Drug Seeking Behavior: Identifying and Managing Patients

Author: Wendy Perdomo, MS-4
Universidad Iberoamericana (UNIBE)

The most common reason patients visit the emergency department (ED) is due to pain of which represents 75% of complaints in the ED, and the third most common health care
problem.[1] Of these visits to the ED, about 20% of these patients are categorized as “drug-seeking,” which is defined as
anyone seeking prescriptions for recreational purposes or addiction problems.[2] It has been estimated, each time one of these patients comes to the ED, approximately $100 billion is spent to provide appropriate care.[3]

Although it can be difficult to identify these patients there are a few key points to look for during their visit to the ED. First, knowing many of these patients are experts at faking symptoms and pain in order to obtain their reason for visiting the ED: pain medication. Common traits of these patients are visiting the ED several times a month, doctor shopping, and frequent visits to different healthcare centers. These patients will use the same claims such as, they lost their prescription, someone stole their prescription, or they finished the medication. Additionally, it is very common for patients to demand a drug by its specific name versus taking any drug prescribed by using excuses such as having an allergy or that no other drug works. Lastly, they will allege they just moved into town, so there is no primary care provider to contact.[4-5]

Once a drug seeking patient has been identified, the next step is to manage their visit to the ED. First, most EDs have a policy in place for enrolling patients in a pain management contract, so it is useful to familiarize oneself with these guidelines. Second, a letter must be written to the patient’s primary care physician explaining the patient will be enrolled in a pain management contract limiting the number of times the patient can visit the ED. Third, a letter is written to the patient explaining the pain management policy and the number of times he or she can visit the ED for a prescription. It is still imperative the patient receive a proper evaluation to rule out any acute conditions exacerbating a primary condition or pain. This process must be carried out professionally, discretely, and in a non-discriminatory approach. Additionally, it is also helpful to refer the patient to a pain management specialist if you find the patient’s pain has worsened, so that their medication can be readjusted or  changed as deemed necessary by the specialist.[3-4]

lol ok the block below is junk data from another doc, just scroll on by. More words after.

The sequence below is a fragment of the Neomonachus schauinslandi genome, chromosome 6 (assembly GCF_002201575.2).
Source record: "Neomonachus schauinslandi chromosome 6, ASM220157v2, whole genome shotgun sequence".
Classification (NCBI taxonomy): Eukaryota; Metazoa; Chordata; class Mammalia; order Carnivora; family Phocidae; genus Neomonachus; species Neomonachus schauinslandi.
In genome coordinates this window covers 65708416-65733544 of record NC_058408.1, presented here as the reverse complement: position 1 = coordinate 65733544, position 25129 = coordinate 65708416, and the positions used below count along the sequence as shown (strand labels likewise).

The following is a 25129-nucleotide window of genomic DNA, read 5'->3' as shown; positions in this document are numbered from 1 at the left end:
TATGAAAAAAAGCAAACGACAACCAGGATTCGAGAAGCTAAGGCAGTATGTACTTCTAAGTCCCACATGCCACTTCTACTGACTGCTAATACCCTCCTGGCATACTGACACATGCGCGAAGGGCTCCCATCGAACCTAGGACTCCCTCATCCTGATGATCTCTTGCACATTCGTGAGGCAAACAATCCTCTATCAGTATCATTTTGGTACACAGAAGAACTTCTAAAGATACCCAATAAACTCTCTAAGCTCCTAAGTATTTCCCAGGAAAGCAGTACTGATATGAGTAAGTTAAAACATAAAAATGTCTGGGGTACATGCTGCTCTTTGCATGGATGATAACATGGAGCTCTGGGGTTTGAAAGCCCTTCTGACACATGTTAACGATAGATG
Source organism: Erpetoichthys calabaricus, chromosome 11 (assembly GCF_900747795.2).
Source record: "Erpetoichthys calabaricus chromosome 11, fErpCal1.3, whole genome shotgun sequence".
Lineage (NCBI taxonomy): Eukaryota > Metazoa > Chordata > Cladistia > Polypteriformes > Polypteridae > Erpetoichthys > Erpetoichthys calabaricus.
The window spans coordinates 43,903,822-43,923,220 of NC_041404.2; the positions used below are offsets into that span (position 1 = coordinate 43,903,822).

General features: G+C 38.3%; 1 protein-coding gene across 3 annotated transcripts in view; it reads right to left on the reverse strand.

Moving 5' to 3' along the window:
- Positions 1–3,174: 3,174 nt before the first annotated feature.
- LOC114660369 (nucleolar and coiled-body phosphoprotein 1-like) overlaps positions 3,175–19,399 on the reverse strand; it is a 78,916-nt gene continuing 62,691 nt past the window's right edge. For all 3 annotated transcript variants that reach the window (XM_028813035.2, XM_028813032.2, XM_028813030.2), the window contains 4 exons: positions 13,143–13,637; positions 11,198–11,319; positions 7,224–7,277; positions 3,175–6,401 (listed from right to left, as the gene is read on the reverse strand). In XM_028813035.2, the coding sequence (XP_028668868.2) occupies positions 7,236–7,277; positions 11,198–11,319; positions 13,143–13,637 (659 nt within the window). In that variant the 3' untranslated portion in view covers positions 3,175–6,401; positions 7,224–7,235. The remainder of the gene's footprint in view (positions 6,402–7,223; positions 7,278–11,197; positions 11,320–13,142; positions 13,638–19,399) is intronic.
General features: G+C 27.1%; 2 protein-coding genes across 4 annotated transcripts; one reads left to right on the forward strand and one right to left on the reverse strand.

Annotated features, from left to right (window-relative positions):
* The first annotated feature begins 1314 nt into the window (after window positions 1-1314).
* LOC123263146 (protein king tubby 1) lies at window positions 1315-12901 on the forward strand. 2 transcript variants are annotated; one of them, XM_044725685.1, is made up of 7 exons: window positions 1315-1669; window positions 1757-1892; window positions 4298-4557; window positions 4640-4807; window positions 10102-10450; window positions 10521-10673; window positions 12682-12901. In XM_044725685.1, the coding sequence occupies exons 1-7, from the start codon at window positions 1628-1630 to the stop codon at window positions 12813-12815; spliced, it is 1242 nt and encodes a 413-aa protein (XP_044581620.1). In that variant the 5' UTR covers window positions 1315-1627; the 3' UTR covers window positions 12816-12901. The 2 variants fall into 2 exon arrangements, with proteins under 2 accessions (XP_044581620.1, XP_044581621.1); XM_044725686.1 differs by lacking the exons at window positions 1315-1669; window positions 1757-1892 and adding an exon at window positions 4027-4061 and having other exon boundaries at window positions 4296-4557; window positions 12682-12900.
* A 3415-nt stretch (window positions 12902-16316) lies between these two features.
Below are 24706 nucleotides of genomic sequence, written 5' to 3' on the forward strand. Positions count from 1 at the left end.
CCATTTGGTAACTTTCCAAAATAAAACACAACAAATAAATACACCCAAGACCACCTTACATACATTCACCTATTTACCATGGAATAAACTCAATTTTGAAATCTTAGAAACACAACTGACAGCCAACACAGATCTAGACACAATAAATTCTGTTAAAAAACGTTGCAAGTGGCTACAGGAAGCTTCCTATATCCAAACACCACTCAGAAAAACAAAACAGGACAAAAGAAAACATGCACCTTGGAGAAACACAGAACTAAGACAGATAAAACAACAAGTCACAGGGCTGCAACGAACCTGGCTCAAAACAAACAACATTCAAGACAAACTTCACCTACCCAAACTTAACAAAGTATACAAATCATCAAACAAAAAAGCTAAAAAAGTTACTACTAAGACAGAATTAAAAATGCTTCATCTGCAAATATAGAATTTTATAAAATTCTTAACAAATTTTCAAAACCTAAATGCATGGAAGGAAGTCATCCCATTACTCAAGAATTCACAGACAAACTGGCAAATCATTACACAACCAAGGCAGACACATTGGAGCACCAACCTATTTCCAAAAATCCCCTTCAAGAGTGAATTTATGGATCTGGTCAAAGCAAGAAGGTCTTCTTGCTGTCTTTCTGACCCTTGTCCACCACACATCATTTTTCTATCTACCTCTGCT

1) Downey, L. & Zun, L. (2010). Pain management in the emergency department and its relationship to patient satisfaction. Journal of Emergency Trauma Shock, 3(4), 326-330.

2) Grover, C., Elder, J., Close, R., & Curry, S. (2012). How frequently are “Classic” Drug-Seeking Behaviors Used by Drug-Seeking Patients in the Emergency Department? Western Journal Emergency Medicine, 13 (5), 416-421.

3) Baker, S., Schynoll, W., Smith, D., Kennedy-Oehlert, J., Shupe, R., & Sullivan, F. (2011). Managing Drug-Seeking Behaviors & Super Users in the Emergency Department. Retrieved from: https://az414866.vo.msecnd.net/cmsroot/studergroup/media/studergroup/pages/what-we-do/learning-lab/aligned-process/ed-strategies/ed_whitepaper_super_users.pdf?ext=.pdf

4) Steenburg, J. (2002). Tips to spot patients who abuse prescription drugs. Retrieved from: http://www.acpinternist.org/archives/2002/04/drug_abuse.htm

5) American College of Physicians. (2002). 10 Questions to Identify Drug-Seeking Patients. Retrieved from: http://www.acpinternist.org/archives/2002/04/drug_seeking.htm.